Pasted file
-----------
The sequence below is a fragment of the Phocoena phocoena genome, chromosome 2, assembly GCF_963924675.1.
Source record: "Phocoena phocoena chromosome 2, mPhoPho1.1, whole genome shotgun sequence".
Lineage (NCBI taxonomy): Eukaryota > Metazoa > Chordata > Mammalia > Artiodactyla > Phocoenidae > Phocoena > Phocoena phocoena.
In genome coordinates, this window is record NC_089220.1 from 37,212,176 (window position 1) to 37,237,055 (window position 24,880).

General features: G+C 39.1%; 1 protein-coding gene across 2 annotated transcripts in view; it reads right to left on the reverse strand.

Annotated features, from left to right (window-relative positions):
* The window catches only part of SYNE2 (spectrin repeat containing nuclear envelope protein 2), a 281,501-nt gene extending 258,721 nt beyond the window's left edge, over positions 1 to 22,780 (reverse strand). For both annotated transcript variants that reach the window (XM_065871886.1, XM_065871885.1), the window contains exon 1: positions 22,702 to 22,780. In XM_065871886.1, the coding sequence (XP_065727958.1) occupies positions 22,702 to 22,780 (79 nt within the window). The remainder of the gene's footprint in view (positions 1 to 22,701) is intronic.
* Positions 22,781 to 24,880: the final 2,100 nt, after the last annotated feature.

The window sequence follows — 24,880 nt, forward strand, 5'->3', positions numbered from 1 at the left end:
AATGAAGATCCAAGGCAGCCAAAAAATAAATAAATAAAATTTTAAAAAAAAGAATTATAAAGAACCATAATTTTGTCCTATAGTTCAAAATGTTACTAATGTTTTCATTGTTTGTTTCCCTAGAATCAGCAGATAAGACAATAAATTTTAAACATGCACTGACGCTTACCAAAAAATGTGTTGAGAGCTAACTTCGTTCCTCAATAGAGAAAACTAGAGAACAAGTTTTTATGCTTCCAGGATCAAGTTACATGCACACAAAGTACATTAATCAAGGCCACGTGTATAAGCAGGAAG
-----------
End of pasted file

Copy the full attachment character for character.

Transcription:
The sequence below is a fragment of the Phocoena phocoena genome, chromosome 2, assembly GCF_963924675.1.
Source record: "Phocoena phocoena chromosome 2, mPhoPho1.1, whole genome shotgun sequence".
Lineage (NCBI taxonomy): Eukaryota > Metazoa > Chordata > Mammalia > Artiodactyla > Phocoenidae > Phocoena > Phocoena phocoena.
In genome coordinates, this window is record NC_089220.1 from 37,212,176 (window position 1) to 37,237,055 (window position 24,880).

General features: G+C 39.1%; 1 protein-coding gene across 2 annotated transcripts in view; it reads right to left on the reverse strand.

Annotated features, from left to right (window-relative positions):
* The window catches only part of SYNE2 (spectrin repeat containing nuclear envelope protein 2), a 281,501-nt gene extending 258,721 nt beyond the window's left edge, over positions 1 to 22,780 (reverse strand). For both annotated transcript variants that reach the window (XM_065871886.1, XM_065871885.1), the window contains exon 1: positions 22,702 to 22,780. In XM_065871886.1, the coding sequence (XP_065727958.1) occupies positions 22,702 to 22,780 (79 nt within the window). The remainder of the gene's footprint in view (positions 1 to 22,701) is intronic.
* Positions 22,781 to 24,880: the final 2,100 nt, after the last annotated feature.

The window sequence follows — 24,880 nt, forward strand, 5'->3', positions numbered from 1 at the left end:
AATGAAGATCCAAGGCAGCCAAAAAATAAATAAATAAAATTTTAAAAAAAAGAATTATAAAGAACCATAATTTTGTCCTATAGTTCAAAATGTTACTAATGTTTTCATTGTTTGTTTCCCTAGAATCAGCAGATAAGACAATAAATTTTAAACATGCACTGACGCTTACCAAAAAATGTGTTGAGAGCTAACTTCGTTCCTCAATAGAGAAAACTAGAGAACAAGTTTTTATGCTTCCAGGATCAAGTTACATGCACACAAAGTACATTAATCAAGGCCACGTGTATAAGCAGGAAG